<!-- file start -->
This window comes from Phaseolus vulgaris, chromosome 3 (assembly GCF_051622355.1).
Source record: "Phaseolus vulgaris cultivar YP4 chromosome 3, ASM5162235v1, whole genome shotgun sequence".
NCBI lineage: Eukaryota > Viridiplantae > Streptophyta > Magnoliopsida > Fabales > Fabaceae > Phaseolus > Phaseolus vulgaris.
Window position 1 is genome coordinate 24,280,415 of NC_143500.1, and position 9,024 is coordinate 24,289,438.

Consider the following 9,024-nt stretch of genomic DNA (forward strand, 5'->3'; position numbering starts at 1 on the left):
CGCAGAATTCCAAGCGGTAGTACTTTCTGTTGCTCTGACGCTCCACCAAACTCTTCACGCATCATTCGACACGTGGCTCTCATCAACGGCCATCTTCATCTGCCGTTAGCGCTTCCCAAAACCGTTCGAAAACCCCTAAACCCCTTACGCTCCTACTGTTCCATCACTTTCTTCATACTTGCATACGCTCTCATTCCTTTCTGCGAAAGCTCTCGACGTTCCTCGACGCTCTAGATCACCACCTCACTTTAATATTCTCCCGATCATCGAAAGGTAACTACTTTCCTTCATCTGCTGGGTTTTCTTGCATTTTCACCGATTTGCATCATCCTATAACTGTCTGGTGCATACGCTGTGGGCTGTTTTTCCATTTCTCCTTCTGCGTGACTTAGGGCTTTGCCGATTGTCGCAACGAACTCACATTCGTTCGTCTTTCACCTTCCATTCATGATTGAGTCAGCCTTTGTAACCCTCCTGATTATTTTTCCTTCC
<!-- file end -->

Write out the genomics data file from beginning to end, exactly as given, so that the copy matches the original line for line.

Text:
This window comes from Phaseolus vulgaris, chromosome 3 (assembly GCF_051622355.1).
Source record: "Phaseolus vulgaris cultivar YP4 chromosome 3, ASM5162235v1, whole genome shotgun sequence".
NCBI lineage: Eukaryota > Viridiplantae > Streptophyta > Magnoliopsida > Fabales > Fabaceae > Phaseolus > Phaseolus vulgaris.
Window position 1 is genome coordinate 24,280,415 of NC_143500.1, and position 9,024 is coordinate 24,289,438.

Consider the following 9,024-nt stretch of genomic DNA (forward strand, 5'->3'; position numbering starts at 1 on the left):
CGCAGAATTCCAAGCGGTAGTACTTTCTGTTGCTCTGACGCTCCACCAAACTCTTCACGCATCATTCGACACGTGGCTCTCATCAACGGCCATCTTCATCTGCCGTTAGCGCTTCCCAAAACCGTTCGAAAACCCCTAAACCCCTTACGCTCCTACTGTTCCATCACTTTCTTCATACTTGCATACGCTCTCATTCCTTTCTGCGAAAGCTCTCGACGTTCCTCGACGCTCTAGATCACCACCTCACTTTAATATTCTCCCGATCATCGAAAGGTAACTACTTTCCTTCATCTGCTGGGTTTTCTTGCATTTTCACCGATTTGCATCATCCTATAACTGTCTGGTGCATACGCTGTGGGCTGTTTTTCCATTTCTCCTTCTGCGTGACTTAGGGCTTTGCCGATTGTCGCAACGAACTCACATTCGTTCGTCTTTCACCTTCCATTCATGATTGAGTCAGCCTTTGTAACCCTCCTGATTATTTTTCCTTCC